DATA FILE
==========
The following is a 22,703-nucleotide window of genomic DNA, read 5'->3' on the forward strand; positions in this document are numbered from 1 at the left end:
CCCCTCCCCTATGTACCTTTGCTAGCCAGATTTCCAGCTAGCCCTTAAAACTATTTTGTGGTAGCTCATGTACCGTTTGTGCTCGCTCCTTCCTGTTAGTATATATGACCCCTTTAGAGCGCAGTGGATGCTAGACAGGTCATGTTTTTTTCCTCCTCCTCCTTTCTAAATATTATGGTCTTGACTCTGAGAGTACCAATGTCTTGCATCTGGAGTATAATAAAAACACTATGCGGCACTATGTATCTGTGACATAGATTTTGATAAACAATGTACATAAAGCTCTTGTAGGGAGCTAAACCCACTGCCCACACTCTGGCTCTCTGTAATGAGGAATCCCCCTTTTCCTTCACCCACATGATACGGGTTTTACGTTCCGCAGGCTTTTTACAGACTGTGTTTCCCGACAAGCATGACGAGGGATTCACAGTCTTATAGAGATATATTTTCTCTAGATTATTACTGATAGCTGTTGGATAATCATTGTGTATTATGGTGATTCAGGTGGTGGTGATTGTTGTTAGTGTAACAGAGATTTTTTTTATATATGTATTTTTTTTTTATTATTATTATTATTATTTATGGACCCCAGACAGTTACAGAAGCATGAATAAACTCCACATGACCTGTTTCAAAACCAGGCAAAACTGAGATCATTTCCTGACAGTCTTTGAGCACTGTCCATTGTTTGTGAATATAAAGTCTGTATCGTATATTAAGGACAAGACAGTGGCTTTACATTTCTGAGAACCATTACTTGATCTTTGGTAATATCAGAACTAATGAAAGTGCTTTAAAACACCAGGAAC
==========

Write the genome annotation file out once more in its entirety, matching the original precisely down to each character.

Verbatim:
The following is a 22,703-nucleotide window of genomic DNA, read 5'->3' on the forward strand; positions in this document are numbered from 1 at the left end:
CCCCTCCCCTATGTACCTTTGCTAGCCAGATTTCCAGCTAGCCCTTAAAACTATTTTGTGGTAGCTCATGTACCGTTTGTGCTCGCTCCTTCCTGTTAGTATATATGACCCCTTTAGAGCGCAGTGGATGCTAGACAGGTCATGTTTTTTTCCTCCTCCTCCTTTCTAAATATTATGGTCTTGACTCTGAGAGTACCAATGTCTTGCATCTGGAGTATAATAAAAACACTATGCGGCACTATGTATCTGTGACATAGATTTTGATAAACAATGTACATAAAGCTCTTGTAGGGAGCTAAACCCACTGCCCACACTCTGGCTCTCTGTAATGAGGAATCCCCCTTTTCCTTCACCCACATGATACGGGTTTTACGTTCCGCAGGCTTTTTACAGACTGTGTTTCCCGACAAGCATGACGAGGGATTCACAGTCTTATAGAGATATATTTTCTCTAGATTATTACTGATAGCTGTTGGATAATCATTGTGTATTATGGTGATTCAGGTGGTGGTGATTGTTGTTAGTGTAACAGAGATTTTTTTTATATATGTATTTTTTTTTTATTATTATTATTATTATTTATGGACCCCAGACAGTTACAGAAGCATGAATAAACTCCACATGACCTGTTTCAAAACCAGGCAAAACTGAGATCATTTCCTGACAGTCTTTGAGCACTGTCCATTGTTTGTGAATATAAAGTCTGTATCGTATATTAAGGACAAGACAGTGGCTTTACATTTCTGAGAACCATTACTTGATCTTTGGTAATATCAGAACTAATGAAAGTGCTTTAAAACACCAGGAAC